Economic Importance for Humans: Negative
The Spring Salamander is listed as a threatened species in the state of Connecticut (Conn. Dept., 2000). Threats to the Spring Salamander include pollution in the streams due to deforestation, agriculture, and the introduction of predatory fish such as trout (Environment Canada, 2000). Habitat modification and sedimentation in streams, because of stream bed and shore band alteration during road construction and canalization, is also a problem. In order to help save the habitat of the Spring Salamander, people can become involved in projects to restore shade trees and shrubs along stream banks that will help maintain water temperatures that are suitable for the salamander (Conn. Dept., 2000).
The purple color of young Spring Salamanders led to its former name, the Purple Salamander (Conn. Dept., 2000). Spring Salamanders are occasionally eaten by northern water snakes (Nerodia sipedon) and common garter snakes (Thamnophis sirta) (L.E.O., 2000).
Stephanie Jahnke (author), Milford High School, George Campbell (editor), Milford High School.
living in the Nearctic biogeographic province, the northern part of the New World. This includes Greenland, the Canadian Arctic islands, and all of the North American as far south as the highlands of central Mexico.
- bilateral symmetry
having body symmetry such that the animal can be divided in one plane into two mirror-image halves. Animals with bilateral symmetry have dorsal and ventral sides, as well as anterior and posterior ends. Synapomorphy of the Bilateria.
animals which must use heat acquired from the environment and behavioral adaptations to regulate body temperature
forest biomes are dominated by trees, otherwise forest biomes can vary widely in amount of precipitation and seasonality.
A large change in the shape or structure of an animal that happens as the animal grows. In insects, "incomplete metamorphosis" is when young animals are similar to adults and change gradually into the adult form, and "complete metamorphosis" is when there is a profound change between larval and adult forms. Butterflies have complete metamorphosis, grasshoppers have incomplete metamorphosis.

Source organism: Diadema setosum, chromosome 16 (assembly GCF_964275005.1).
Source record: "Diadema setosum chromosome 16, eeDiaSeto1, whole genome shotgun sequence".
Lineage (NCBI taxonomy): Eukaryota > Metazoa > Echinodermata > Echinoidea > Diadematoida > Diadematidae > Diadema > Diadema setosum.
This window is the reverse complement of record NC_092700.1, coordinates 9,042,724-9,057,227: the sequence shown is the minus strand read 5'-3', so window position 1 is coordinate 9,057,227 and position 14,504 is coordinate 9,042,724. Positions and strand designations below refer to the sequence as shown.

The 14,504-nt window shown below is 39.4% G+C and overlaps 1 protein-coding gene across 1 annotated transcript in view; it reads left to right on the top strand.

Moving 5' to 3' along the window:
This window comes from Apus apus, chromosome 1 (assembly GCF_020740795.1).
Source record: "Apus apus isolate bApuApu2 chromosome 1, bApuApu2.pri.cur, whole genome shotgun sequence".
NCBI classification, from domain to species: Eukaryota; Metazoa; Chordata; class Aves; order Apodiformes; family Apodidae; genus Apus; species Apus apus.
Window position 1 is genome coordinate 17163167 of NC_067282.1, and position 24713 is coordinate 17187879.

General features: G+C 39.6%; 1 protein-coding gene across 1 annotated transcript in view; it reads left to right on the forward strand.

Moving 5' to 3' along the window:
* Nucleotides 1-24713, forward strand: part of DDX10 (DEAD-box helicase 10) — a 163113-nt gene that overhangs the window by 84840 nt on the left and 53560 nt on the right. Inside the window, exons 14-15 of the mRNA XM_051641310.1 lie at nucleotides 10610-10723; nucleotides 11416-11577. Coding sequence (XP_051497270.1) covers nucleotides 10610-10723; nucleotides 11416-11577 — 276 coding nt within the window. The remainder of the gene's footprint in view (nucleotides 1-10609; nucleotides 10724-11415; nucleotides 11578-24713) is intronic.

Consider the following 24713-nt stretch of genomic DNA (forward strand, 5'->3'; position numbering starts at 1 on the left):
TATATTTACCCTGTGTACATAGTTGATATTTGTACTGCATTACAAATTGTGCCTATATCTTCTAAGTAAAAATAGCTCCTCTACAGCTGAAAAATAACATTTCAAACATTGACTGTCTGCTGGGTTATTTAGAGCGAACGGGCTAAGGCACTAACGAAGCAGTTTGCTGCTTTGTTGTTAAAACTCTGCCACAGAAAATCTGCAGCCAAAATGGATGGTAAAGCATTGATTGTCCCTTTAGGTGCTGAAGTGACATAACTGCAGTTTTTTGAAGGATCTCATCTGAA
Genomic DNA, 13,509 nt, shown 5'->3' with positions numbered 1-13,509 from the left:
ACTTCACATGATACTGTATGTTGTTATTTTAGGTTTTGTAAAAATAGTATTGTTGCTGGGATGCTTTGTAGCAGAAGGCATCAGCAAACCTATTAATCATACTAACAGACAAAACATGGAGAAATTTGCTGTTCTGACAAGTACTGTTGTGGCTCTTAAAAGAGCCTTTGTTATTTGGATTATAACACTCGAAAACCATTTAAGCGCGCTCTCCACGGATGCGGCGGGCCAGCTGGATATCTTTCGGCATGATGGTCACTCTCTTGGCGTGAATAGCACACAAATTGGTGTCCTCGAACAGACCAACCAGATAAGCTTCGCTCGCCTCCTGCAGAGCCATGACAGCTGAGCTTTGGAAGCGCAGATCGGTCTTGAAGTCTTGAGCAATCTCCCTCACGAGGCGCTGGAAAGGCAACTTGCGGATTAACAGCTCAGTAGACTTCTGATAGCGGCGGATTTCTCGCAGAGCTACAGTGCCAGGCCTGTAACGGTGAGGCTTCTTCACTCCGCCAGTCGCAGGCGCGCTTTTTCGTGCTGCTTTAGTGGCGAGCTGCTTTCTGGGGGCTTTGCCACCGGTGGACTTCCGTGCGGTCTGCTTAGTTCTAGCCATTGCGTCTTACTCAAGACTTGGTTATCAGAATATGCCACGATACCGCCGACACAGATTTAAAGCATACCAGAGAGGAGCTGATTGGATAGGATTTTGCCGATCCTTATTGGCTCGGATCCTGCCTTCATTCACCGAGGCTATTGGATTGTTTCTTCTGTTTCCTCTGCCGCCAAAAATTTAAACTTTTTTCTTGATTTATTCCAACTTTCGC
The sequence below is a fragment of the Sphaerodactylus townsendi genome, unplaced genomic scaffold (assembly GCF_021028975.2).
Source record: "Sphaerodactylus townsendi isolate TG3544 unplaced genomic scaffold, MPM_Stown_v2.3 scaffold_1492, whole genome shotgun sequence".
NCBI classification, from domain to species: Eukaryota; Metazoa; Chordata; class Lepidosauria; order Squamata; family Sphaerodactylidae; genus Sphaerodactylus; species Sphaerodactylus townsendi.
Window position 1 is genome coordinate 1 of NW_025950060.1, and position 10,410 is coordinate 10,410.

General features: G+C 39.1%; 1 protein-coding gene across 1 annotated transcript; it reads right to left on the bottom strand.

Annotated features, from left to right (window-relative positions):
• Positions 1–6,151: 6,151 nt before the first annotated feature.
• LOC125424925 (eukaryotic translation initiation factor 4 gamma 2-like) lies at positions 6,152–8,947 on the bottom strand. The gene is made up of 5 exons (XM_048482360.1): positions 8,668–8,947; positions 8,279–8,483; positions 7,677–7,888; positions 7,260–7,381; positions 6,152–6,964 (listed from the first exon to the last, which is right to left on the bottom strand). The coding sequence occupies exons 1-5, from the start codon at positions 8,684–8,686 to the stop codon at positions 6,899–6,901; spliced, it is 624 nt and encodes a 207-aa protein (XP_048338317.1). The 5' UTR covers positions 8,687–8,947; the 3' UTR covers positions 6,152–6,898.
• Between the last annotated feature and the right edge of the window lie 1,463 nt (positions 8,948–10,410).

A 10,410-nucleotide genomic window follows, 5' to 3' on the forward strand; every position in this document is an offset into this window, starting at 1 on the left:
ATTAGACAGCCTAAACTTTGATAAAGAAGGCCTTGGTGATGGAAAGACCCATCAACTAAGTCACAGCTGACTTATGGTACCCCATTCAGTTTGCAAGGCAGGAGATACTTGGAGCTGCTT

having the capacity to move from one place to another.
- native range
the area in which the animal is naturally found, the region in which it is endemic.
Behler, J., F. King. May, 1996. National Audubon Society Field Guide to North American Reptiles and Amphibians. New York: Alfred A. Knopf.
Conant, R., J. Collins. 1998. A Field Guide to Reptiles & Amphibians of Eastern and Central North America. New York City, NY, USA: Houghton Mifflin Company.
Connecticut Dept. of Env. Protection, Jan. 2000. "Northern Spring Salamander" (On-line). Accessed February 22, 2001 at http://dep.state.ct.us/burnatr/wildlife/factshts/spslmdr.htm.
Enviroment Canada, August 15, 2000. "Spring Salamander" (On-line). Accessed February 22, 2001 at http://www.speciesatrisk.gc.ca/Species/English/SearchDetail.cfm?SpeciesID=563.
Leary, C. Feb. 22, 2000. "Northern Spring Salamander" (On-line). Accessed March 11, 2001 at http://www.mp1-pwrc.usgs.gov/amphib/primenet/gportext.html.
Lehigh Earth Observatory, 2000. "Spring Salamander" (On-line). Accessed February 22, 2001 at http://www.leo.lehigh.edu/projects/salamander/species/spring.html.
Petranka, J. 1998. Salamanders of the United States and Canada. Washington, District of Columbia, USA: Smithsonian Institution Press.
Tennessee Aquarium, 1998. "Amphibians: Northern Spring Salamander" (On-line). Accessed January 19, 2001 at http://www.tnaqua.org/Amazing/northern_spring_salamander.html.
WildPortraits.com, 2000. "Spring Salamander" (On-line). Accessed January 19, 2001 at http://www.wildportraits.com/spring_salamanders.htm.